Nearly 90 million people are currently under excessive heat alerts due to the southern US's record-breaking temperatures. Angelica Casas reports from San Antonio, Texas, that for some people there is no way out of the dangerously oppressive temperatures. .
On Tuesday, Texas saw its highest-ever levels of power use as those who had air conditioning thankfully sought relief from the heat.
On Wednesday, a new attempt was planned to break that record. While requesting less electricity use, the Texas power authority assured residents that blackouts would not occur.
But not everyone has the option of going inside where it's cool.
Since leaving her job at a restaurant because she couldn't find trustworthy childcare, Bella De La Cruz and her 1-year-old son have been living out of their car. Moreover, she is four months pregnant.
She explained, "I drive around looking for where to park in the shade until it's nighttime, then I look for where to park for us to sleep.".
The San Antonio mother has been selling cups of chopped fruit during the day as she continues to look for child care and employment.
Their precarious living situation has been made worse by the heat. .
To stay awake at night, she said, "I turn the car on every 30 minutes.". "Homeless people, strangers, and mosquitoes that enter the car prevent me from leaving the windows down. " .
Miguel Carrillo, a construction worker across the city, is toiling away outside in the scorching sun.
He says he covers himself from the sun with long sleeve shirts with hoods and a face shield, though that can only do so much.
In particular from midday until the afternoon, "you definitely feel it," he said. "Unfortunately, this task cannot be completed inside. My job involves building homes for the growing population in the city. " .
Carrillo advises those who must be outside to take breaks and hydrate well.
He advised against trying to endure the heat because it could seriously harm you. "I have personally observed it. " .
In the US, extreme heat claims the lives of more than 600 people each year, according to the Centers for Disease Control and Prevention.
According to the county's medical examiner, at least nine people in Webb County, which is close to Texas' southern border, have passed away from heat-related illnesses. Additionally, according to Austin city officials, over 100 heat-related incidents have been attended to by paramedics in the previous two weeks alone.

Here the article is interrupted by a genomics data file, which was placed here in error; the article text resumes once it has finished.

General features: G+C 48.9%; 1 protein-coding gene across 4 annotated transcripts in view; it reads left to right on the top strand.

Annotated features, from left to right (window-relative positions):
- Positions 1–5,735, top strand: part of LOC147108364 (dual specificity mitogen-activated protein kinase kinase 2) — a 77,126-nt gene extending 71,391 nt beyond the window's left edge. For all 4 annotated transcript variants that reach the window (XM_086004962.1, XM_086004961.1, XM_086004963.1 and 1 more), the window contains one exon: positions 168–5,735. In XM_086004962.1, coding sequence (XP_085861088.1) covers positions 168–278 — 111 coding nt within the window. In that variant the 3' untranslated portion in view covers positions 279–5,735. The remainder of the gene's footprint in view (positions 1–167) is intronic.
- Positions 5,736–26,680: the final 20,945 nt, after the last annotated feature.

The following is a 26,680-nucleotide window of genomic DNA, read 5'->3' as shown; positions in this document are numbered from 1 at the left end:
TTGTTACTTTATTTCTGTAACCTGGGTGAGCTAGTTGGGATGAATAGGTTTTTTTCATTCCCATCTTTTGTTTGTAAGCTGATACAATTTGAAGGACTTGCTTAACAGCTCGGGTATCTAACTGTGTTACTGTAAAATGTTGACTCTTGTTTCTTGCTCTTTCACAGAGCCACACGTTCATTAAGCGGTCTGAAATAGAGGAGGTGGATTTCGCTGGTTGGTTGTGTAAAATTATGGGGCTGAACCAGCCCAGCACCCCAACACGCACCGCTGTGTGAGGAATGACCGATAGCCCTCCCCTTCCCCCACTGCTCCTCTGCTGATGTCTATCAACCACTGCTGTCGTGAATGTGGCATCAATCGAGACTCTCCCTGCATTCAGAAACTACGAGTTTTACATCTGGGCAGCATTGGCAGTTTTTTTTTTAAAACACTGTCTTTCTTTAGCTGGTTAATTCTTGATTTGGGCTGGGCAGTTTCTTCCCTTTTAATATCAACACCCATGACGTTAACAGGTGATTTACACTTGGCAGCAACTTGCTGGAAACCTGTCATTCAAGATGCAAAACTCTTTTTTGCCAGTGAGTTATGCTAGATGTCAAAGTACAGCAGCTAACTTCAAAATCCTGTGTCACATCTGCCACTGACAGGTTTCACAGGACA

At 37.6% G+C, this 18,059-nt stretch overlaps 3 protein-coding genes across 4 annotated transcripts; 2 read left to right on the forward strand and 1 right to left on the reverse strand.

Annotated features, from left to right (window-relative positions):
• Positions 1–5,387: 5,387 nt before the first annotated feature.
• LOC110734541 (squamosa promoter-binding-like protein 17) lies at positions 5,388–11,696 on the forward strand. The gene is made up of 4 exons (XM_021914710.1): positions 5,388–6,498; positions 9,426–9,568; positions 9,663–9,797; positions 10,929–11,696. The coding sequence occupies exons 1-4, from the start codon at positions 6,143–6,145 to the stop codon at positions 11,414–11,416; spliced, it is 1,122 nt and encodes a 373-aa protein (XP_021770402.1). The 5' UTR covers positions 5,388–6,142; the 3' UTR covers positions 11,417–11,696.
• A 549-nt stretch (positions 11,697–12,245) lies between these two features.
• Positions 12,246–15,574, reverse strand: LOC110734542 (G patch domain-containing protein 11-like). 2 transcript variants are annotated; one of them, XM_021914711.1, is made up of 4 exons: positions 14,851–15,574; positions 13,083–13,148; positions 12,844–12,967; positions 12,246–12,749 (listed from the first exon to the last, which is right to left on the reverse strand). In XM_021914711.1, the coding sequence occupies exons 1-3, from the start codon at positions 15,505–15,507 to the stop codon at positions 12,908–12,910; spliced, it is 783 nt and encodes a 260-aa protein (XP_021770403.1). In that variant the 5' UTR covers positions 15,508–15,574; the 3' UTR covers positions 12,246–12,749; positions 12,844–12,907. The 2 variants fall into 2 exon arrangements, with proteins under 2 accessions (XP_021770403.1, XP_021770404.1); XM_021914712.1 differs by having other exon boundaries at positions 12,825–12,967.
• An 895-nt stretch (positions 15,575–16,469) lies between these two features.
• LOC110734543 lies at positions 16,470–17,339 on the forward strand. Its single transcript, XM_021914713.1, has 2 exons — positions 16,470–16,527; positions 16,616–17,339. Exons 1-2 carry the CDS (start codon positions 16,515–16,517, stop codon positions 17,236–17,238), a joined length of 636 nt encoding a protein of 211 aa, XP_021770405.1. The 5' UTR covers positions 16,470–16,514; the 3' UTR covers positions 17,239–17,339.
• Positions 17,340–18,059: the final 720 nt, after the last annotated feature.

A heat dome, a recurring weather phenomenon in the area, is to blame for the current sweltering conditions. It occurs when high pressure is confined to one location as a result of wind patterns. It is called a dome because it extends horizontally over many hundreds or even thousands of miles and penetrates the atmosphere to an altitude of 5 to 10 miles (8 to 16 kilometers).
According to Texas A&M University professor of atmospheric sciences John Nielsen-Gammon, "it's fairly common to have a heat dome in place somewhere at any given time during the summer.". Every couple of years, Texas experiences a weather event that is exceptionally hot. " .
The heat dome will cause higher temperatures for the area for the remainder of the summer, according to Mr. Nielsen-Gammon, a climatologist for the state, even though it will dissipate over the next few days and expand towards the northeast.
It has sped up the ground's drying out, he claimed. "Normally, temperatures rise as the ground becomes drier, but this will result in even warmer July and August temperatures than we might have otherwise. " .
Particularly for natural environments and those who are highly exposed to the heat, the effects on the area could be severe.
According to Mr. Nielsen-Gammon, because plants aren't getting the moisture they require, crops are beginning to show signs of stress and the risk of wildfires is rising.
For those without air conditioning, the health risks increase as the situation continues.